Staff Editorial

Iowa should adopt EPA water standards

Algae is visible on the surface of Lake Macbride June 22, 2019. A harmful algal bloom caused a spike in microcystins, wh
Algae is visible on the surface of Lake Macbride June 22, 2019. A harmful algal bloom caused a spike in microcystins, which can sicken people and animals. The Iowa Department of Natural Resources posted is first microcystin swim warning ever at the lake for the weekend June 22-23, 2019. (Photo by Chris Jones)

Under new recommendations for beach water quality issued by the federal Environmental Protection Agency, swimmers should be advised when levels of microcystins — toxins spawned by blue-green algae blooms — reach 8 micrograms per liter of water. Currently, the state of Iowa issues a swimming advisory when microcystin levels reach 20 micrograms.

Microcystin exposure can result in a variety of health effects, from gastroenteritis and skin irritation to nerve and liver damage.

But the Iowa Department of Natural Resources is declining to follow the EPA’s advice, as The Gazette’s Erin Jordan reported last month. DNR leaders say they don’t like the science EPA researchers used to craft its recommendation. According to EPA summaries of public comments, Iowa officials raised multiple issues with the recommendation, including the impact it would have on public perceptions of water safety.

Although we’re not dismissing all of the state’s concerns, and some may be valid, they simply don’t seem to measure up to the EPA’s primary reasons for setting a lower threshold.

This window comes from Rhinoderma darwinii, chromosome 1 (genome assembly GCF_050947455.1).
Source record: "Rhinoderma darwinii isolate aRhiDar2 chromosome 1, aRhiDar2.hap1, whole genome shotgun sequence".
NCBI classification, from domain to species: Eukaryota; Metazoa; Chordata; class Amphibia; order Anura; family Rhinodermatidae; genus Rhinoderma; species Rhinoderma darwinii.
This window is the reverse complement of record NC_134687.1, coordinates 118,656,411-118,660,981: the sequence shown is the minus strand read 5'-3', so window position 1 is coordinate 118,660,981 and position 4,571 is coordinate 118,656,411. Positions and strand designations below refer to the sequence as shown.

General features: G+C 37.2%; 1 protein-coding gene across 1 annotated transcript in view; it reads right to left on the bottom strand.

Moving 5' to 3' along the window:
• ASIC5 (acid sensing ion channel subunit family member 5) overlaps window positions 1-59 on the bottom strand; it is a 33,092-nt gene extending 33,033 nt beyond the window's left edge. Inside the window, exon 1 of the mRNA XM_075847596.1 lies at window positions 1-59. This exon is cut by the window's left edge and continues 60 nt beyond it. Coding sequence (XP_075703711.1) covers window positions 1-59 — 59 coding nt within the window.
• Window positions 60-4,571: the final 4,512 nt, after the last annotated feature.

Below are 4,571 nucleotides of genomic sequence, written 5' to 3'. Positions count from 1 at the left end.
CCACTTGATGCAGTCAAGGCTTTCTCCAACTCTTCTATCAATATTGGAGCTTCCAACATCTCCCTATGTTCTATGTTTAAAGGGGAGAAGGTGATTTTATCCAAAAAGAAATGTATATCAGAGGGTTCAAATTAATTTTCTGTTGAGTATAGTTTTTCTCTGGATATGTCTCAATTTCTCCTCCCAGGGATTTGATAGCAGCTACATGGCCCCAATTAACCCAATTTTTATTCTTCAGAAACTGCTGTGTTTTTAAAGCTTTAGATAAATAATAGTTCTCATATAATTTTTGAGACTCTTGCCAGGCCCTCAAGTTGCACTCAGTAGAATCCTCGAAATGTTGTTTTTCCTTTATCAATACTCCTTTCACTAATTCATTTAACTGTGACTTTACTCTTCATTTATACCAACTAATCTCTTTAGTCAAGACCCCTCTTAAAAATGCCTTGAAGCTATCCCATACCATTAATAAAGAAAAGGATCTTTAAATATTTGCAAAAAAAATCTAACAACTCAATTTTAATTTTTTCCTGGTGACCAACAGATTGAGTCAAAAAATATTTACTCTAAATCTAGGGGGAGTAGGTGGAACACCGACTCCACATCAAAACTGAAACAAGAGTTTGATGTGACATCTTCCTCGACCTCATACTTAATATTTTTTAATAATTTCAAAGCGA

“EPA derived these recommended values based on children’s recreational exposures because children can be more highly exposed compared to other age groups. The recommendations are also protective of older age groups,” the agency wrote in its recommendations.

At one point, the agency sought a 4 micrograms limit, but boosted the threshold amid opposition from states and organizations. So the 8 micrograms level is a compromise.

Protecting children and older adults should rank high among governmental priorities. And we’re talking about swimming advisories that provide information to the public. Why should Iowans not be informed when microcystin levels exceed the EPA’s safety recommendation? Let parents and others decide what risks they’re willing to take.


We know lowering the state’s standard will lead to more swimming advisories, and that such advisories call public attention to Iowa’s water quality problems and the role of agriculture. The blue-green algae blooms that close beaches and produce microcystins are fed in large part by nitrogen and phosphorous running off cropland.

Public perceptions would be affected, which might by why the Iowa Farm Bureau Federation also weighed in with concerns about the lower threshold, according to EPA comment summaries.

Public safety is more important than public perceptions. Iowa should adopt the EPA threshold, issue advisories when it’s exceeded and allow Iowans to make informed decisions. We hope new, incoming DNR Director Kayla Lyon will re-evaluate the department’s stand.

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